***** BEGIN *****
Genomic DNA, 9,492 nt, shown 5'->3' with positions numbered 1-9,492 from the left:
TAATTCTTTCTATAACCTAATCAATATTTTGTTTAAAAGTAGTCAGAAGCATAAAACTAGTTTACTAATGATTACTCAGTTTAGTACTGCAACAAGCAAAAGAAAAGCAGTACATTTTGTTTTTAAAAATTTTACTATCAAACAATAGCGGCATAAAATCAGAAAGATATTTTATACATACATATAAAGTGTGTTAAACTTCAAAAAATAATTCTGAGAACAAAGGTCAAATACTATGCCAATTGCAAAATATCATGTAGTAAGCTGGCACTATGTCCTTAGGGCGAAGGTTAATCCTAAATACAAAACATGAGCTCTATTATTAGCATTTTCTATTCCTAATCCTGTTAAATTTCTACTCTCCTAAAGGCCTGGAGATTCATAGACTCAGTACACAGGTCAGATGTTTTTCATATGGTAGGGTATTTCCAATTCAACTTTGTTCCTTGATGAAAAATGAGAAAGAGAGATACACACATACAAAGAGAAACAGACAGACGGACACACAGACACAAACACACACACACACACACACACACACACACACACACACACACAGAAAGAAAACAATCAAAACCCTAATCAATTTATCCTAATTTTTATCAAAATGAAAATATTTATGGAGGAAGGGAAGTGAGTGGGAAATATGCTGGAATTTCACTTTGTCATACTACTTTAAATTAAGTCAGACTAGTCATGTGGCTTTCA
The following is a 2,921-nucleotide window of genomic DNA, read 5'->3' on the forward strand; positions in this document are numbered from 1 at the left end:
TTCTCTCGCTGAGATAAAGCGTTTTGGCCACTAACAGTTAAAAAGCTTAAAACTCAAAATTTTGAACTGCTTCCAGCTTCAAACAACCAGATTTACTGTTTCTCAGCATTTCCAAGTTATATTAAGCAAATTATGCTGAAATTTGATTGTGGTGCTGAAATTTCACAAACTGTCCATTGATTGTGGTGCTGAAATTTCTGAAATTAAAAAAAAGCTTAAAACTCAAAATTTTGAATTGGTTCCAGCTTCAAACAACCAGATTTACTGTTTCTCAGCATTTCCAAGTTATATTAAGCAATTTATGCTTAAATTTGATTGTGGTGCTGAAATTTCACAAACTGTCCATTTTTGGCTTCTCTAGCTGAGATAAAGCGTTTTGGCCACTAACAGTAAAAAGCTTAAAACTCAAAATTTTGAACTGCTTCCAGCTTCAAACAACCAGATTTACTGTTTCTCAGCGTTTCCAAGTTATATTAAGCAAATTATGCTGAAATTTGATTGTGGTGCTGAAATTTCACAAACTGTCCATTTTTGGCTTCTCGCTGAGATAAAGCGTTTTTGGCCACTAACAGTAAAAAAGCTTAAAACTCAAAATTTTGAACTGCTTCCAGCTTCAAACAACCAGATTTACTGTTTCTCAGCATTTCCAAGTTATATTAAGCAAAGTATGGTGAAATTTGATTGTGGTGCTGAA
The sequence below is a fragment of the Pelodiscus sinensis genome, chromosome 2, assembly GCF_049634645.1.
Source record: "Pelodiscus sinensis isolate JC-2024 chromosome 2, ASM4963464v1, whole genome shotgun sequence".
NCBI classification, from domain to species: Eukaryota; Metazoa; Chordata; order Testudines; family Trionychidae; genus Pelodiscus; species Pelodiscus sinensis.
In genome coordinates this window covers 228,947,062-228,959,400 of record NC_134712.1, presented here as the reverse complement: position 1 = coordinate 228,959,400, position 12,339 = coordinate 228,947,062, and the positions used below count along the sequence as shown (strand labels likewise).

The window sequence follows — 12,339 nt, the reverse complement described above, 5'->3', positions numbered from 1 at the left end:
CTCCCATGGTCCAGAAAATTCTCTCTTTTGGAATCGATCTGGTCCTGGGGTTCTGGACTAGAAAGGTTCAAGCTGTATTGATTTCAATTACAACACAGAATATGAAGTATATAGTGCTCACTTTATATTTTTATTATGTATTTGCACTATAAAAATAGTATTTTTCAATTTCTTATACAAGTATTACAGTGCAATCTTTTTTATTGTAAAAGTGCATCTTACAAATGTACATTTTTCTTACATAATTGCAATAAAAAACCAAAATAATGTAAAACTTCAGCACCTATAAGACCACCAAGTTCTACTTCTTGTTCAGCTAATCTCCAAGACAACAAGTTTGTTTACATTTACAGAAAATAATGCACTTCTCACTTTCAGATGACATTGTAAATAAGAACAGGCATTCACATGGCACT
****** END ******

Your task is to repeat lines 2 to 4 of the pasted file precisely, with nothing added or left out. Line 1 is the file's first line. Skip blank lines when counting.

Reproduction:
TAATTCTTTCTATAACCTAATCAATATTTTGTTTAAAAGTAGTCAGAAGCATAAAACTAGTTTACTAATGATTACTCAGTTTAGTACTGCAACAAGCAAAAGAAAAGCAGTACATTTTGTTTTTAAAAATTTTACTATCAAACAATAGCGGCATAAAATCAGAAAGATATTTTATACATACATATAAAGTGTGTTAAACTTCAAAAAATAATTCTGAGAACAAAGGTCAAATACTATGCCAATTGCAAAATATCATGTAGTAAGCTGGCACTATGTCCTTAGGGCGAAGGTTAATCCTAAATACAAAACATGAGCTCTATTATTAGCATTTTCTATTCCTAATCCTGTTAAATTTCTACTCTCCTAAAGGCCTGGAGATTCATAGACTCAGTACACAGGTCAGATGTTTTTCATATGGTAGGGTATTTCCAATTCAACTTTGTTCCTTGATGAAAAATGAGAAAGAGAGATACACACATACAAAGAGAAACAGACAGACGGACACACAGACACAAACACACACACACACACACACACACACACACACACACACACACAGAAAGAAAACAATCAAAACCCTAATCAATTTATCCTAATTTTTATCAAAATGAAAATATTTATGGAGGAAGGGAAGTGAGTGGGAAATATGCTGGAATTTCACTTTGTCATACTACTTTAAATTAAGTCAGACTAGTCATGTGGCTTTCA
The following is a 2,921-nucleotide window of genomic DNA, read 5'->3' on the forward strand; positions in this document are numbered from 1 at the left end:
TTCTCTCGCTGAGATAAAGCGTTTTGGCCACTAACAGTTAAAAAGCTTAAAACTCAAAATTTTGAACTGCTTCCAGCTTCAAACAACCAGATTTACTGTTTCTCAGCATTTCCAAGTTATATTAAGCAAATTATGCTGAAATTTGATTGTGGTGCTGAAATTTCACAAACTGTCCATTGATTGTGGTGCTGAAATTTCTGAAATTAAAAAAAAGCTTAAAACTCAAAATTTTGAATTGGTTCCAGCTTCAAACAACCAGATTTACTGTTTCTCAGCATTTCCAAGTTATATTAAGCAATTTATGCTTAAATTTGATTGTGGTGCTGAAATTTCACAAACTGTCCATTTTTGGCTTCTCTAGCTGAGATAAAGCGTTTTGGCCACTAACAGTAAAAAGCTTAAAACTCAAAATTTTGAACTGCTTCCAGCTTCAAACAACCAGATTTACTGTTTCTCAGCGTTTCCAAGTTATATTAAGCAAATTATGCTGAAATTTGATTGTGGTGCTGAAATTTCACAAACTGTCCATTTTTGGCTTCTCGCTGAGATAAAGCGTTTTTGGCCACTAACAGTAAAAAAGCTTAAAACTCAAAATTTTGAACTGCTTCCAGCTTCAAACAACCAGATTTACTGTTTCTCAGCATTTCCAAGTTATATTAAGCAAAGTATGGTGAAATTTGATTGTGGTGCTGAA